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The hotel lobby restaurant is back

If you’ve watched “The White Lotus” on HBO every week, then you know the hotel lobby is ripe for excitement. A lot of that has to do with its public-private nature: you might not be able to explore the upper floors, but just about anyone can waltz through the lobby.

This city in particular has a long tradition of outstanding hotel lobby bars – Bemelmans bar in the Carlyle, King Cole Bar at the St. Regis – but the status of the hotel’s large lobby restaurant is more fragile. The NoMad Hotel, and its accompanying restaurant run by Daniel Humm, is no more. Jean-Georges Vongerichten Mercer kitchen at the Mercer will close on December 18. And Ai Fiori The Langham recently lost its Michelin star.

But there is still hope. Here are a few restaurants in the hotel lobby that caught my eye.

I recently had dinner at K’Far Brooklyn, the two-week-old restaurant in the lobby of the Hoxton in Williamsburg. Like with laser wolftoo at the Hoxton, the original K’Far is based in Philadelphia, where you can enjoy forearm-sized Jerusalem bagel sandwiches and flaky borekas for breakfast and lunch. But in Brooklyn, they’ll also serve you dinner, down the stairs and to the right of the main lobby.

If Laser Wolf is a concert in a stadium, K’Far is an independent show. It’s quiet, comfortable, romantic. The menu is more streamlined than at its rooftop counterpart: small plates, large plates, side dishes, desserts. My perfect order would be the separate challah rolls, so smooth with butter you can see your reflection in them; fried halloumi served baklava style with quince and pistachio; the warm Caesar salad with roasted fennel; and either of the fish dishes, as they haven’t let me down in that category yet. (And get both the pecan cake and chocolate kanafi for dessert.)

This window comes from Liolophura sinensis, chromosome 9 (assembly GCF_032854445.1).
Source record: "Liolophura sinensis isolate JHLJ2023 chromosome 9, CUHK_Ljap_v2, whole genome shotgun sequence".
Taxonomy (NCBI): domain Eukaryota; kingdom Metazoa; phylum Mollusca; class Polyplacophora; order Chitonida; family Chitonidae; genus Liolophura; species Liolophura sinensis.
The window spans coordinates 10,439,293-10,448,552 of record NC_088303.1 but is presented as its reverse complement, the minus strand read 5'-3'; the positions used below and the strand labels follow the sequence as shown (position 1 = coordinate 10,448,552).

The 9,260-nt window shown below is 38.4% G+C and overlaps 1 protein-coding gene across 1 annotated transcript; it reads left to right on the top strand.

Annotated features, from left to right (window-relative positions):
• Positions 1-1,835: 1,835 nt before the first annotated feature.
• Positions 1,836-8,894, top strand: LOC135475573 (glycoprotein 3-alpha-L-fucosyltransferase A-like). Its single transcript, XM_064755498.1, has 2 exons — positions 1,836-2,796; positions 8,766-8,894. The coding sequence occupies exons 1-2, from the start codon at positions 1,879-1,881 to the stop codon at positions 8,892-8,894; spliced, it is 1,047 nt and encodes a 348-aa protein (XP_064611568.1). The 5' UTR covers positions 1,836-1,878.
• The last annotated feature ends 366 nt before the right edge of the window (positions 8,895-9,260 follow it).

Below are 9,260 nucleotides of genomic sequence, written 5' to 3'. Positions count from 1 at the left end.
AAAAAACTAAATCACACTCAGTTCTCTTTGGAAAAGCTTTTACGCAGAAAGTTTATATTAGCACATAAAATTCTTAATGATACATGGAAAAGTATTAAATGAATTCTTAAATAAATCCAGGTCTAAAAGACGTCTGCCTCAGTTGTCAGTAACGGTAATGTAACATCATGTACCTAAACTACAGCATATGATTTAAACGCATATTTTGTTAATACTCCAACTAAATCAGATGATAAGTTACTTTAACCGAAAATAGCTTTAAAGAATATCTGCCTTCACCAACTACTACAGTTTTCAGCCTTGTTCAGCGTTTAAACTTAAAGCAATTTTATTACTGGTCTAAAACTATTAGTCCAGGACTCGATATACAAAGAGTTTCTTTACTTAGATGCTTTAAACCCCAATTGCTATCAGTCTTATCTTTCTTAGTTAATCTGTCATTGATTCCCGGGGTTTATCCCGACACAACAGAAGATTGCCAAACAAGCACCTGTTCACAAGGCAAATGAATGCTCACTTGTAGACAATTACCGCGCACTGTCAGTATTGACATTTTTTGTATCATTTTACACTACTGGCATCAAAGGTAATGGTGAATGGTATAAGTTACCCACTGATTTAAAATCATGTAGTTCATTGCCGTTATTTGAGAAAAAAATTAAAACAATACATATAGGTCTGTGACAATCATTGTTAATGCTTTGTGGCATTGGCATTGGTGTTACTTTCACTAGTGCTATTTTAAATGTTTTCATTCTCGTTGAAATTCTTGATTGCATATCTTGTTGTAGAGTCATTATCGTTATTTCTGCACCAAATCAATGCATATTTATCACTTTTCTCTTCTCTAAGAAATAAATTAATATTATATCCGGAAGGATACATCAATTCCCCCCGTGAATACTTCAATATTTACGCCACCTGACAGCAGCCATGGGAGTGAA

Our food critic, Pete Wells, is a big fan of the Viennese-inspired dishes prepared by chef Markus Glocker at Kolomana new restaurant in the lobby of the Ace Hotel in Manhattan.

I had a pretty good time securing a table (although maybe not since Pete’s exam on Nov 29) and faithfully followed in his footsteps. Bread service: next level. Gougères stuffed with shallots and cheese soufflé: light as air. The crusted salmon with its crispy and buttery crust: we still think about it. And, oh my, the desserts: eight to choose from, each as exciting as the next, but the caramelized milk bread was my favourite.

The third member of this hotel lobby restaurant trio is corner bar, the latest project by chef Ignacio Mattos at the Nine Orchard hotel. I don’t know what to think of this restaurant. Is it beautiful to look at? Yes. Is the service good? Enough. But should a chicken dish, no matter how excellent, cost $62? I do not think so! The best chicken in town – at Barbuto – is half price.

My advice: Go to the hotel Swan Room instead, and order a drink and a snack. The experience will be glamorous – after all, you’re in a 110-year-old pink marble bank, where customers are encouraged to “dress for a night out” – but the bill won’t be a total shock. And if that’s not the true ethos (and ecstasy) of the hotel lobby lifestyle, I don’t know what is.

As Tejal Rao says in his newsletter, The Veggie: One more thing! I’d love to help you with all your Christmas and holiday-themed questions. If you want options on how to make the season bright, or have other pressing food-related holiday questions, just email me at wheretoeat@nytimes.com and you may see be your query here.

  • This week, Pete Wells reviewed S&P lunch, formerly known as Eisenberg’s Sandwich Shop (and before that, well, S&P Lunch). Although the locals have changed a bit, he found that the management of Court Street Grocers have improved “every bit – and in some cases more than slightly – without pushing the flavors to their limits or turning things into creative new forms. “.

  • Openings: After Naro, Jupiter and Le Rock, chef Greg Baxtrom opened five acres at Rockefeller Center; Christophe Bellanca, famous Le Cirque, will open his own restaurant, Essential by Christophe, in the Upper West Side tomorrow; and cocktails and oysters are offered at Down and out in the East Village.

  • Philippe Valls, the Cuban exile turned restaurateur and inventor of Miami’s walk-in coffee shop windowsdied November 26 at age 89. Our reporter Christina Morales, who grew up in Hialeah, Florida, wrote her obituary for The Times.

  • Robert Simonson reported on the return of the cocktail not shaken, not stirred, but thrown, as well as a number of bars where you can experience the magic of throwing for yourself.

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